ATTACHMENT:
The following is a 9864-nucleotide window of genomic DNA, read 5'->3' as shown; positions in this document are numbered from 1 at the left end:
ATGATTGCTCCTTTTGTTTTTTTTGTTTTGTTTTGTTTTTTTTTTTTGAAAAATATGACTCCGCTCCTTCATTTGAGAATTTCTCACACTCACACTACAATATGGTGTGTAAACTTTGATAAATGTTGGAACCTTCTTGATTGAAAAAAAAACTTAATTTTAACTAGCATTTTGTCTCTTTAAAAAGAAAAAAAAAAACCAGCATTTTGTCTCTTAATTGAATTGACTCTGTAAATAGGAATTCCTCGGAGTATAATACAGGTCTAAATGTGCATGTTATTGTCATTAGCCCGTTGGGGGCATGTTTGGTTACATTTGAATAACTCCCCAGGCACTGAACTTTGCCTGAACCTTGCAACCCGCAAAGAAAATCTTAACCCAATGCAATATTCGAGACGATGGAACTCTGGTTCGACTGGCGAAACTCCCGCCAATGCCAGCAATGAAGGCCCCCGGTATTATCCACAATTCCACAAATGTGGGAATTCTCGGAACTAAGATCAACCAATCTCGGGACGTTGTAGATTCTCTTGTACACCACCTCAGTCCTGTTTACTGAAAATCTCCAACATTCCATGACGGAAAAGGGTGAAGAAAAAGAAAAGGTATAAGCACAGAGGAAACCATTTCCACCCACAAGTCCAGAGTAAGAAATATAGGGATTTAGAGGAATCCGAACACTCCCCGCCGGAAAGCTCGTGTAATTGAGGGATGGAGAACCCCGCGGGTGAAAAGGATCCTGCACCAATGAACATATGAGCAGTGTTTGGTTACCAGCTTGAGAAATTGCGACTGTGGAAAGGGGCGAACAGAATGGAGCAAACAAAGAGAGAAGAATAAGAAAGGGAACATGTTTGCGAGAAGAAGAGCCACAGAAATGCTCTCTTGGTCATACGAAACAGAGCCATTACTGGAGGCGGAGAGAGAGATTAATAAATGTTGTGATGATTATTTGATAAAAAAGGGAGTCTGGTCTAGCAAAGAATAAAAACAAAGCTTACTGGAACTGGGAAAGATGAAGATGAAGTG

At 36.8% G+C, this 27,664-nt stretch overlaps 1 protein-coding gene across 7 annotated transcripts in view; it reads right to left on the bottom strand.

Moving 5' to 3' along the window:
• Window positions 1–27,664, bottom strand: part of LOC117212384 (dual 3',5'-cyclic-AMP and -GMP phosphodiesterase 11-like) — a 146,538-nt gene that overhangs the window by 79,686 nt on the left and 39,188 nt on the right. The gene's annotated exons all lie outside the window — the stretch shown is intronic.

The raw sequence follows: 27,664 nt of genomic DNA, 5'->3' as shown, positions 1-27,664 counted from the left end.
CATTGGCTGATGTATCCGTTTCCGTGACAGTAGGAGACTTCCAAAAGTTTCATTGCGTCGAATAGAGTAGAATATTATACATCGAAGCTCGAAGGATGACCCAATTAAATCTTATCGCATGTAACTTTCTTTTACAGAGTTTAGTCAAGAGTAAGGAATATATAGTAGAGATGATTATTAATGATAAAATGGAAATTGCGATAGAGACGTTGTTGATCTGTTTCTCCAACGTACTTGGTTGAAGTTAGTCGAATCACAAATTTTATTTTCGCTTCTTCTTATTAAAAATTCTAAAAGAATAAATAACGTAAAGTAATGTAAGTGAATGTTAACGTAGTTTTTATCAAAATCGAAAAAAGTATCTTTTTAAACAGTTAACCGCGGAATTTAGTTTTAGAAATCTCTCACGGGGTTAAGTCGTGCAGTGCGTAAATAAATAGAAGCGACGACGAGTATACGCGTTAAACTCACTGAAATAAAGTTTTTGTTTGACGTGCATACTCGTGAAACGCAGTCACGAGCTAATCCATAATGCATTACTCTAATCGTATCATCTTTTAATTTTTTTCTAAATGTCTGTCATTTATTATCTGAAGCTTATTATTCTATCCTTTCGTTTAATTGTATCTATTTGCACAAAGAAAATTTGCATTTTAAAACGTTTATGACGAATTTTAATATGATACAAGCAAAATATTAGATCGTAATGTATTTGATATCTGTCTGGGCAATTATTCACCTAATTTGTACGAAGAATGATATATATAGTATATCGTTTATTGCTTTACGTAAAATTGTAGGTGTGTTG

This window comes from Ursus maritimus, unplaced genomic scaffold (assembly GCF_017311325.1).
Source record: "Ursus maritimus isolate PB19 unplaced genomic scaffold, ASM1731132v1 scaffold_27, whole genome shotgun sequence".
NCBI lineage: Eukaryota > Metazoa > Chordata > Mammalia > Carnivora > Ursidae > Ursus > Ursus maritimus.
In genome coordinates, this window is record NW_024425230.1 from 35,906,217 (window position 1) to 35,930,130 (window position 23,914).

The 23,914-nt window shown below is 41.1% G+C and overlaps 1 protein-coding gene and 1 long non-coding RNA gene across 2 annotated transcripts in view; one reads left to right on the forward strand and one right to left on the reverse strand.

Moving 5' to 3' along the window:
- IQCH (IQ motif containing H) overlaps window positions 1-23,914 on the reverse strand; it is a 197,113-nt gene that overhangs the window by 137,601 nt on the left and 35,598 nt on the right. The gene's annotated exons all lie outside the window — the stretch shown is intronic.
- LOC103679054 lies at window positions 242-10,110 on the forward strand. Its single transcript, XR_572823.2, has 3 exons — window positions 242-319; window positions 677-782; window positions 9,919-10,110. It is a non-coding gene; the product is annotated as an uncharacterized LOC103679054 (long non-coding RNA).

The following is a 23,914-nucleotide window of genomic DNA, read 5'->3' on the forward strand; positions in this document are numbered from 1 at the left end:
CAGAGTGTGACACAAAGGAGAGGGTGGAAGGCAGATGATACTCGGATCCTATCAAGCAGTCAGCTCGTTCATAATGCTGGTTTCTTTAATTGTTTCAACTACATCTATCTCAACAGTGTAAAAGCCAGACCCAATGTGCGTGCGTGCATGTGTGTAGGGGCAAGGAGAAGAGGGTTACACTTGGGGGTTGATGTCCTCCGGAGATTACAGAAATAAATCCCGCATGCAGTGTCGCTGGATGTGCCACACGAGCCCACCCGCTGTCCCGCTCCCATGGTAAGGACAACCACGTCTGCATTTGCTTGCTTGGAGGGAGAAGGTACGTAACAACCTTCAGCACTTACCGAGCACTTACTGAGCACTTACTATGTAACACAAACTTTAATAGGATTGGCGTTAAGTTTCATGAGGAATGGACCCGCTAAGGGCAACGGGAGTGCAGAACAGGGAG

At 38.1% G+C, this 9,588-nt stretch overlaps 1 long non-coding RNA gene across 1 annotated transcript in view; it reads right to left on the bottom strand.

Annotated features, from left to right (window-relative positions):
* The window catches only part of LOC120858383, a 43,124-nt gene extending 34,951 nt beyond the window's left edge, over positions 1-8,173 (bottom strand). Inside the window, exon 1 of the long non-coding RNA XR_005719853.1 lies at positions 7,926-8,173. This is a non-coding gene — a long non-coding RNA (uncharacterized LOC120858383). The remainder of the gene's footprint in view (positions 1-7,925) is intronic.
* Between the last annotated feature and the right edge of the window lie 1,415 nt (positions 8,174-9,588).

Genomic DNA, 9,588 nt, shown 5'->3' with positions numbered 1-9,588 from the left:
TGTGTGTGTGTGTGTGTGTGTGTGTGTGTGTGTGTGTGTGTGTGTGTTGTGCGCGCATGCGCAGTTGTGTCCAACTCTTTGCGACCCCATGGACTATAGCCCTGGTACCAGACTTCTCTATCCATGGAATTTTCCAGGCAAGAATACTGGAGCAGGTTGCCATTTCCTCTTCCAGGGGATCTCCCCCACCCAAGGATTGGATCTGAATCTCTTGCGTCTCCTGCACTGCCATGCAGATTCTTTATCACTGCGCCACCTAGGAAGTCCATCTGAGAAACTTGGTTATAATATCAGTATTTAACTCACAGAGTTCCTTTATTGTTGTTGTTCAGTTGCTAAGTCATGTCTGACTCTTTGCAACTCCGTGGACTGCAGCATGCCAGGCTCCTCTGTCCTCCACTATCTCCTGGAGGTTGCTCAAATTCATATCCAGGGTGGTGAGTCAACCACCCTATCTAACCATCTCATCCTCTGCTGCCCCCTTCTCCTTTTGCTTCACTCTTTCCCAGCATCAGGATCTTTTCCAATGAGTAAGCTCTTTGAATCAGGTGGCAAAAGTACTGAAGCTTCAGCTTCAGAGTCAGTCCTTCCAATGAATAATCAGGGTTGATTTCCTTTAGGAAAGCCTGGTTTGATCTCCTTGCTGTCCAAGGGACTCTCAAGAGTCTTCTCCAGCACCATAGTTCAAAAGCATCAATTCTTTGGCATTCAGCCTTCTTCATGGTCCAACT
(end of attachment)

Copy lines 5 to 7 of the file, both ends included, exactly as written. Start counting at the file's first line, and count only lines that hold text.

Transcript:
• Window positions 1–27,664, bottom strand: part of LOC117212384 (dual 3',5'-cyclic-AMP and -GMP phosphodiesterase 11-like) — a 146,538-nt gene that overhangs the window by 79,686 nt on the left and 39,188 nt on the right. The gene's annotated exons all lie outside the window — the stretch shown is intronic.

The raw sequence follows: 27,664 nt of genomic DNA, 5'->3' as shown, positions 1-27,664 counted from the left end.
CATTGGCTGATGTATCCGTTTCCGTGACAGTAGGAGACTTCCAAAAGTTTCATTGCGTCGAATAGAGTAGAATATTATACATCGAAGCTCGAAGGATGACCCAATTAAATCTTATCGCATGTAACTTTCTTTTACAGAGTTTAGTCAAGAGTAAGGAATATATAGTAGAGATGATTATTAATGATAAAATGGAAATTGCGATAGAGACGTTGTTGATCTGTTTCTCCAACGTACTTGGTTGAAGTTAGTCGAATCACAAATTTTATTTTCGCTTCTTCTTATTAAAAATTCTAAAAGAATAAATAACGTAAAGTAATGTAAGTGAATGTTAACGTAGTTTTTATCAAAATCGAAAAAAGTATCTTTTTAAACAGTTAACCGCGGAATTTAGTTTTAGAAATCTCTCACGGGGTTAAGTCGTGCAGTGCGTAAATAAATAGAAGCGACGACGAGTATACGCGTTAAACTCACTGAAATAAAGTTTTTGTTTGACGTGCATACTCGTGAAACGCAGTCACGAGCTAATCCATAATGCATTACTCTAATCGTATCATCTTTTAATTTTTTTCTAAATGTCTGTCATTTATTATCTGAAGCTTATTATTCTATCCTTTCGTTTAATTGTATCTATTTGCACAAAGAAAATTTGCATTTTAAAACGTTTATGACGAATTTTAATATGATACAAGCAAAATATTAGATCGTAATGTATTTGATATCTGTCTGGGCAATTATTCACCTAATTTGTACGAAGAATGATATATATAGTATATCGTTTATTGCTTTACGTAAAATTGTAGGTGTGTTG